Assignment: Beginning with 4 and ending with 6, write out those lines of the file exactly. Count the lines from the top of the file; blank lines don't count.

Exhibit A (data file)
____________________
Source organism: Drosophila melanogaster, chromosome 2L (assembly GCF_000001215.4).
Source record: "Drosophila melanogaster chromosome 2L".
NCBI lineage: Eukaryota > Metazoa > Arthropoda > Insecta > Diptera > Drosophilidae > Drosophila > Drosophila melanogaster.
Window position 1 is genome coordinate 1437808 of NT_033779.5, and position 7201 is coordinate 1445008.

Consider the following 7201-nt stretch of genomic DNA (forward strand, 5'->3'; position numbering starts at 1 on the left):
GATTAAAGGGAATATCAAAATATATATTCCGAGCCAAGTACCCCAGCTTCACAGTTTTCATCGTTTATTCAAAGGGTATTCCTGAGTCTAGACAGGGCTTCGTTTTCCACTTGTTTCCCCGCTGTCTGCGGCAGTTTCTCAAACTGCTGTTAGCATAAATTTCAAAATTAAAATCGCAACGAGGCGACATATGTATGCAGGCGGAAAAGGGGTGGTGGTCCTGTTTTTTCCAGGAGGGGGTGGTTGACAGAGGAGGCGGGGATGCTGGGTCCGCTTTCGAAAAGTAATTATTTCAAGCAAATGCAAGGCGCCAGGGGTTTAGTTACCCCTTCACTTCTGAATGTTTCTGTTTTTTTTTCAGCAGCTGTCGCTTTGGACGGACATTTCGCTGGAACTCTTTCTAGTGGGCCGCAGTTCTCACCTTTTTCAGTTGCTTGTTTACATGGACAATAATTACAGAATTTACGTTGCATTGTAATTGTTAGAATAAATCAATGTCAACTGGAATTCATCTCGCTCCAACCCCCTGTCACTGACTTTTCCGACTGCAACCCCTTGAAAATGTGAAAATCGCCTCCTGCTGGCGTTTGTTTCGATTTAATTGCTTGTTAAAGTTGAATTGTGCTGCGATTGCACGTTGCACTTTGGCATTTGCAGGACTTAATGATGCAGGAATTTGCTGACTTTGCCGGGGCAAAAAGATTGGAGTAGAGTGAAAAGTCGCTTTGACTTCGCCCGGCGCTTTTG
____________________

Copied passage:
Window position 1 is genome coordinate 1437808 of NT_033779.5, and position 7201 is coordinate 1445008.

Consider the following 7201-nt stretch of genomic DNA (forward strand, 5'->3'; position numbering starts at 1 on the left):
GATTAAAGGGAATATCAAAATATATATTCCGAGCCAAGTACCCCAGCTTCACAGTTTTCATCGTTTATTCAAAGGGTATTCCTGAGTCTAGACAGGGCTTCGTTTTCCACTTGTTTCCCCGCTGTCTGCGGCAGTTTCTCAAACTGCTGTTAGCATAAATTTCAAAATTAAAATCGCAACGAGGCGACATATGTATGCAGGCGGAAAAGGGGTGGTGGTCCTGTTTTTTCCAGGAGGGGGTGGTTGACAGAGGAGGCGGGGATGCTGGGTCCGCTTTCGAAAAGTAATTATTTCAAGCAAATGCAAGGCGCCAGGGGTTTAGTTACCCCTTCACTTCTGAATGTTTCTGTTTTTTTTTCAGCAGCTGTCGCTTTGGACGGACATTTCGCTGGAACTCTTTCTAGTGGGCCGCAGTTCTCACCTTTTTCAGTTGCTTGTTTACATGGACAATAATTACAGAATTTACGTTGCATTGTAATTGTTAGAATAAATCAATGTCAACTGGAATTCATCTCGCTCCAACCCCCTGTCACTGACTTTTCCGACTGCAACCCCTTGAAAATGTGAAAATCGCCTCCTGCTGGCGTTTGTTTCGATTTAATTGCTTGTTAAAGTTGAATTGTGCTGCGATTGCACGTTGCACTTTGGCATTTGCAGGACTTAATGATGCAGGAATTTGCTGACTTTGCCGGGGCAAAAAGATTGGAGTAGAGTGAAAAGTCGCTTTGACTTCGCCCGGCGCTTTTG